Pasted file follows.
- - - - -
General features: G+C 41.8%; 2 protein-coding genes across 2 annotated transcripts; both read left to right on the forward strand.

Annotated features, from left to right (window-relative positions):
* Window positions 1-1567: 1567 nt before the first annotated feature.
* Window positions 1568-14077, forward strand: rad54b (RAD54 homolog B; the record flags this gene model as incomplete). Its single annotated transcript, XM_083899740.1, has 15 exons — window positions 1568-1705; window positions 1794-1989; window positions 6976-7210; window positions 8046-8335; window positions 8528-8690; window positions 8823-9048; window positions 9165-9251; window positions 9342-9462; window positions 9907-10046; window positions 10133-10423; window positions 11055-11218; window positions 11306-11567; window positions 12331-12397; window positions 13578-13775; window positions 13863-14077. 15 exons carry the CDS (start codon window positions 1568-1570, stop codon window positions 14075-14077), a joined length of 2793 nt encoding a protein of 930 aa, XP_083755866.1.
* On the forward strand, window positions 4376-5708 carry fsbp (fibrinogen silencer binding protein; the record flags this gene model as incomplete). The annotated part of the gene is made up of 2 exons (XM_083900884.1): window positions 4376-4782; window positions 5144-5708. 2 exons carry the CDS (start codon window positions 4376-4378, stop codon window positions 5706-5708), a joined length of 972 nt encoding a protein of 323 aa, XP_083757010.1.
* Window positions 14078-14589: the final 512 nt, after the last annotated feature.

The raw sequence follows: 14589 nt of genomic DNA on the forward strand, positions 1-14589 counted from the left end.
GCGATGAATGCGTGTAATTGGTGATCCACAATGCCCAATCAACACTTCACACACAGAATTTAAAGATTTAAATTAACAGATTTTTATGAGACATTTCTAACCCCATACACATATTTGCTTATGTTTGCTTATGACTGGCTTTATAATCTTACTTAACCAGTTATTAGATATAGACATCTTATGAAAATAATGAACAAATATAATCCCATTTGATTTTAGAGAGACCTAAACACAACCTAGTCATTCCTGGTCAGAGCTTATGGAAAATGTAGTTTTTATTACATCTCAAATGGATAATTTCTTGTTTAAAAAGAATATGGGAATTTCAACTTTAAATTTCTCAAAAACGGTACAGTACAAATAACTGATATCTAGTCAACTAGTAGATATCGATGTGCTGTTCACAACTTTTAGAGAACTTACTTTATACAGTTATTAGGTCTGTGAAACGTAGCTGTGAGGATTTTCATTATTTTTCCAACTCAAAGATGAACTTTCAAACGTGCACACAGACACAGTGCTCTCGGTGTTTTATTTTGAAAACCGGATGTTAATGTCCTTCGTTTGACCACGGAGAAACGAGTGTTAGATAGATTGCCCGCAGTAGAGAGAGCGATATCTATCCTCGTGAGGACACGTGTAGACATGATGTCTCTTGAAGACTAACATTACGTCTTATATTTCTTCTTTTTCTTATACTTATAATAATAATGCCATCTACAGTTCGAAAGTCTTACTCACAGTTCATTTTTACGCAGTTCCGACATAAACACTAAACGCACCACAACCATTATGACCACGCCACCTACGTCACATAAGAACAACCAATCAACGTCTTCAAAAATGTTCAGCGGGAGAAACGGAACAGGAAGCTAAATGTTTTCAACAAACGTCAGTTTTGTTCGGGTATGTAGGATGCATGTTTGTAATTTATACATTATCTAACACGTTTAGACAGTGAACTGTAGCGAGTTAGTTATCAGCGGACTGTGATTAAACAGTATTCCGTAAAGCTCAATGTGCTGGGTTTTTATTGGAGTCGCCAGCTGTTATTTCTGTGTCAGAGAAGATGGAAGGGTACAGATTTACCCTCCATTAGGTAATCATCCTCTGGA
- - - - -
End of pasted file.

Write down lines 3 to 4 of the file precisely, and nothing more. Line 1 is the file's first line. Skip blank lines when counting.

* Window positions 1-1567: 1567 nt before the first annotated feature.
* Window positions 1568-14077, forward strand: rad54b (RAD54 homolog B; the record flags this gene model as incomplete). Its single annotated transcript, XM_083899740.1, has 15 exons — window positions 1568-1705; window positions 1794-1989; window positions 6976-7210; window positions 8046-8335; window positions 8528-8690; window positions 8823-9048; window positions 9165-9251; window positions 9342-9462; window positions 9907-10046; window positions 10133-10423; window positions 11055-11218; window positions 11306-11567; window positions 12331-12397; window positions 13578-13775; window positions 13863-14077. 15 exons carry the CDS (start codon window positions 1568-1570, stop codon window positions 14075-14077), a joined length of 2793 nt encoding a protein of 930 aa, XP_083755866.1.